Crypto And Blockchain’s Surging Wave Of Data Laws (Part I Of IV) – Technology – United

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Crypto And Blockchain’s Surging Wave Of Data Laws (Part I Of IV)

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Just as Web3 is a catch-all term for digital assets and
infrastructure – as highlighted at last month’s Cryptopia
pop-up
– crypto is a catch-all for digital currencies
used as a medium of exchange over the internet. This exchange
occurs through technology that permits transactions to be gathered
into blocks of data (i.e., blockchain technology). 

While crypto and blockchain technology have spurred seemingly
limitless amounts of innovative data use – total transaction
volume grew to $15.8 trillion in 2021, up 567% from 2020’s
totals – crypto crime is also way up. Illicit addresses
received an estimated $14 billion over the same time period.
(See The 2022 Crypto Crime Report by
Chainalysis
.)

Part of the problem is, unlike traditional technologies, blockchain is not maintained by a single
individual or centralized entity– anyone can download a copy
of it – leading to numerous data innovation, privacy and
security challenges. As to the latter,
incidents that occurred last year
were monstrous. For
example:

  • Poly Network (August 2021): $610 million
    – stemming from a security hole in the ‘cross chain’
    smart contracts used by the platform company.
  • Cream Finance (October 2021): $130 million
    – crypto hackers stole all liquid assets owned by this
    lending platform on the Ethereum blockchain.
  • Vulcan Forged (December 2021): $140 million
    – play-to-earn blockchain platform’s biggest users were
    hacked and had tokens stolen.
  • BitMart (December 2021): $200 million –
    half of loss occurred via a “large-scale security breach”
    on the Ethereum blockchain.

These incidents highlight the severity of cybercrime in a
dynamic industry. As crypto continues to grow and “comprise an expanding part of the U.S. financial
system
,” cybercrime will follow suit unless there are laws
and regulations to bolster the security and structure of crypto and
blockchain technology.

States are trying. Last year, 33 states considered crypto and blockchain legislation. In prior
years, Georgia, Tennessee, Delaware, Illinois and Wyoming adopted
laws recognizing the legal authority to use blockchain technology
for electronic transactions (i.e., smart contracts). As the
frontrunner, Wyoming has more than 20 laws relating to blockchain. A
bill pending in New York would recognize the use of blockchain
technology and smart contracts in commerce. (AB 3760 and SB 1801
allow signatures, records and contracts secured through blockchain
technology to be considered in an electronic form and to be an
electronic record and signature; and allow smart contracts to exist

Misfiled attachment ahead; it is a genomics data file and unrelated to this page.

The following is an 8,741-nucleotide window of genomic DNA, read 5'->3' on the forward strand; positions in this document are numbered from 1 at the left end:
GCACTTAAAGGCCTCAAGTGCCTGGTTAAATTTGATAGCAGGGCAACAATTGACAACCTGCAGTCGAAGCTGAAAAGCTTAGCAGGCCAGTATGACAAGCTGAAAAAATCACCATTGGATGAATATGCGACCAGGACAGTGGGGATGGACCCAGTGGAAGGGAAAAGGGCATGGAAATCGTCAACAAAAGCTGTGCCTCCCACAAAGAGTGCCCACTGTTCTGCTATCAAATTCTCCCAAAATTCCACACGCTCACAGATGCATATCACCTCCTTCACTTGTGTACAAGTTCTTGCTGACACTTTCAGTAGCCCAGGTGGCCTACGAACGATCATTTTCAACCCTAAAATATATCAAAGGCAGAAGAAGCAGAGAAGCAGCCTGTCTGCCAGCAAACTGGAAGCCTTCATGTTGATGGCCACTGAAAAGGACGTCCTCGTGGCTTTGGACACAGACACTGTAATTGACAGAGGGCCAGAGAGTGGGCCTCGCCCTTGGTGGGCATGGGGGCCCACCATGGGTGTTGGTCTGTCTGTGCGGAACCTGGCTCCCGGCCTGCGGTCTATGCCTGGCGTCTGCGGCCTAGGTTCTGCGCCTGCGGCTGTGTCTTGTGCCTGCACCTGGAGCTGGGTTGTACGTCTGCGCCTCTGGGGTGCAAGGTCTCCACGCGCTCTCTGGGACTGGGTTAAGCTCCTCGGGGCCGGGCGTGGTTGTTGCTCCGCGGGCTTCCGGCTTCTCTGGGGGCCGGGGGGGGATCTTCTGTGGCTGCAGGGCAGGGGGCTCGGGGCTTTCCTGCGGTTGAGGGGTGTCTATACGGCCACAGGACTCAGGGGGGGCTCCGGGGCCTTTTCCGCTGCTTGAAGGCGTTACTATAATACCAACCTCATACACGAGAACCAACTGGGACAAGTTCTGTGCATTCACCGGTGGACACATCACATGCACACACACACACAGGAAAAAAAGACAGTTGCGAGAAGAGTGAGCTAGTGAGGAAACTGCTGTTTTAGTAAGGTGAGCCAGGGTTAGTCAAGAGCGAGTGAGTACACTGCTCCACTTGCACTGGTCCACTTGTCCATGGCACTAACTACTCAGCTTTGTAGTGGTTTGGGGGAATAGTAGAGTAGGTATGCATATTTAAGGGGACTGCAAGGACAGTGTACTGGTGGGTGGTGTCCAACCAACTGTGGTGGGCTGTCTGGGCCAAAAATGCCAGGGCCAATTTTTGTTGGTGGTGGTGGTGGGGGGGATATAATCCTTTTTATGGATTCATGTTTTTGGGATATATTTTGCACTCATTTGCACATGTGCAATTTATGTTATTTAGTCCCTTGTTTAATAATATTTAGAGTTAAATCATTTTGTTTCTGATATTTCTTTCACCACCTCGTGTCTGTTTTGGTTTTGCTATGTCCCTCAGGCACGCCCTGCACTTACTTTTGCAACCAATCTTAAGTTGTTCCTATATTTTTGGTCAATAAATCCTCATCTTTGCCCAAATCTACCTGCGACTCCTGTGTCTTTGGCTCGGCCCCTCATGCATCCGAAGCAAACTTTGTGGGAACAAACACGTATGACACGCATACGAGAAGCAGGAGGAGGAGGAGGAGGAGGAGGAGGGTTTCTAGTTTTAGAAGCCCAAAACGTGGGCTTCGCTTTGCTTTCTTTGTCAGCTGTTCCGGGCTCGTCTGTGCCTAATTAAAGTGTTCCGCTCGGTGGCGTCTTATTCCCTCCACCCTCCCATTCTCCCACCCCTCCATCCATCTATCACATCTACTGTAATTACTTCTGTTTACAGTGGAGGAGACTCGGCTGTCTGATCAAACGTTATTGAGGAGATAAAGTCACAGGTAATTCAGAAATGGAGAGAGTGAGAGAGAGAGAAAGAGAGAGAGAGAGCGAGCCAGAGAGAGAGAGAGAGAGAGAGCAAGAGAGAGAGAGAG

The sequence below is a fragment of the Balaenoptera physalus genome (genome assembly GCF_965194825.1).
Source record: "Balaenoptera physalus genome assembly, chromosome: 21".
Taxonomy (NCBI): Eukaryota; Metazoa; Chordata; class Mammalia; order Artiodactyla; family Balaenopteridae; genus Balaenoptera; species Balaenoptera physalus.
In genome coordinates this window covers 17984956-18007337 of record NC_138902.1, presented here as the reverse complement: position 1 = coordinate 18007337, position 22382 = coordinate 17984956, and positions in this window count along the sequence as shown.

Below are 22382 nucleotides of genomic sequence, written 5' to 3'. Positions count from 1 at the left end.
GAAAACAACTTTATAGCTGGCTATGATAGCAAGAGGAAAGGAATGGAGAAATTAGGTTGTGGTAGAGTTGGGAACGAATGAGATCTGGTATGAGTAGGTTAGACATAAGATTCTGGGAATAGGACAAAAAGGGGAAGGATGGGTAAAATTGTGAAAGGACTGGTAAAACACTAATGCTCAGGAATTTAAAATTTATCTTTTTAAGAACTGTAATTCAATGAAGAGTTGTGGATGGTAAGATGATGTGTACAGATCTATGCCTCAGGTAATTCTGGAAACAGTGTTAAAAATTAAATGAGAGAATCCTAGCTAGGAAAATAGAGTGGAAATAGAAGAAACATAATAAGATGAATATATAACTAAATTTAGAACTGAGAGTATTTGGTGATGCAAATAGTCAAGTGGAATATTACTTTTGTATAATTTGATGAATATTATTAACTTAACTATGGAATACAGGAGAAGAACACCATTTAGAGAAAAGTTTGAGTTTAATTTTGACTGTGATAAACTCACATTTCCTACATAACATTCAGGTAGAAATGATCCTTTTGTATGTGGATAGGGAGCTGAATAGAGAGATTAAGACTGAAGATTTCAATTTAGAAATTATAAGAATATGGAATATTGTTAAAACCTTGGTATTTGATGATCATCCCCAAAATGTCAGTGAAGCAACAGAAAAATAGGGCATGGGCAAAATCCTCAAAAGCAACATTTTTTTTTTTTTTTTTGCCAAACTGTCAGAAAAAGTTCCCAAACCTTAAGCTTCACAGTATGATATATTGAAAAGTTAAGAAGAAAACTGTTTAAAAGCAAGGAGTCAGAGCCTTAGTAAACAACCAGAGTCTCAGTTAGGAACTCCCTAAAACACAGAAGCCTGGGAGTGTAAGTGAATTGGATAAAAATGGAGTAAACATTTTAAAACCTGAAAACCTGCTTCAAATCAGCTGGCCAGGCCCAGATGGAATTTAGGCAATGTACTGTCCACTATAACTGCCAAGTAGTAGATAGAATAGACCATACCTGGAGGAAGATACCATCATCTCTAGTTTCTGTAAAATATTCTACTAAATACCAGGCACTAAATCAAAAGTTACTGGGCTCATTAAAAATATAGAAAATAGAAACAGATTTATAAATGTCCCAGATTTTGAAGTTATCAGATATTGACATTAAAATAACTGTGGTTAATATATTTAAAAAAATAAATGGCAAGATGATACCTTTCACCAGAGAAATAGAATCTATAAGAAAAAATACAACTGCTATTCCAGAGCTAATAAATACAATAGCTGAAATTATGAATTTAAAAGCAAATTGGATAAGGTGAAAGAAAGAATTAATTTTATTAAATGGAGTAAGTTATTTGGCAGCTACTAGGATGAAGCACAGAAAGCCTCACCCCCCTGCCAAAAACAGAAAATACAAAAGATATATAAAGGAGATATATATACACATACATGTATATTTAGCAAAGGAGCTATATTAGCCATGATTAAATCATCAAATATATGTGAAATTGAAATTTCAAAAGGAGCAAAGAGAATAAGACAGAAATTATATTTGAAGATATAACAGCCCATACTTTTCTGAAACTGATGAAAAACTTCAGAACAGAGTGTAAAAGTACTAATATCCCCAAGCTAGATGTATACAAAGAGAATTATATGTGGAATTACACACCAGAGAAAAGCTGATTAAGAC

in commerce. The Senate passed the bill on Feb. 10, 2021.)

Significantly, in 2017, Delaware amended the Delaware General
Corporation Law to authorize the use of distributed ledgers or
blockchain technology for the creation and maintenance of corporate
records, including a Delaware corporations’ stock ledger (8
Del. C. § 224). While arguably federal legislation already
exists which legalizes smart contracts, these legislative efforts
help to clarify and promote their use. (The fact that smart
contracts are written in code without a physical signature does not
prevent their enforceability due to the United States Electronic
Signatures in Global and National Commerce (E-SIGN Act) and the
Uniform Electronic Transaction Act (UETA). See 15 U.S.C.§
7001, et seq.)

But ultimately, the federal government will have the most
impact. As noted last August by the Chairman of the
Securities and Exchange Commission (SEC), Gary Gensler,
“right now, we don’t have enough investor protection for
crypto. Frankly, at this time, it’s more like the Wild
West.” Last year, Congress introduced 35 bills targeting this
technology including:

The federal agencies vying to determine the most direct way
forward for the laws and regulations governing crypto and
blockchain technologies include:

  • The Securities and Exchange Commission
  • The Commodity Futures Trading Commission
  • The Federal Trade Commission
  • The Department of the Treasury
  • The Office of the Comptroller of the Currency
  • The Financial Crimes Enforcement Network

Not to be left out, a few weeks ago the United States Secret
Service launched a cryptocurrency public awareness hub. On its
hub the Secret Service highlights the “ongoing
growth in decentralized financial ecosystems, peer-to-peer payment
activity and obscured blockchain ledgers” that “are
abused and used in illicit ways.” 

As noted by leading technology innovators at Cryptopia, laws,
regulations and industry standards are coming, and that’s not necessarily a bad thing.
For further information about crypto and blockchain technology,
contact the authoring attorneys at Armstrong Teasdale, or sign up
for their upcoming webinar on March 16, 2022, titled “The Intersection of Blockchain, Crypto and DeFi
with Data Innovation, Privacy, and Security
.”

The content of this article is intended to provide a general
guide to the subject matter. Specialist advice should be sought
about your specific circumstances.

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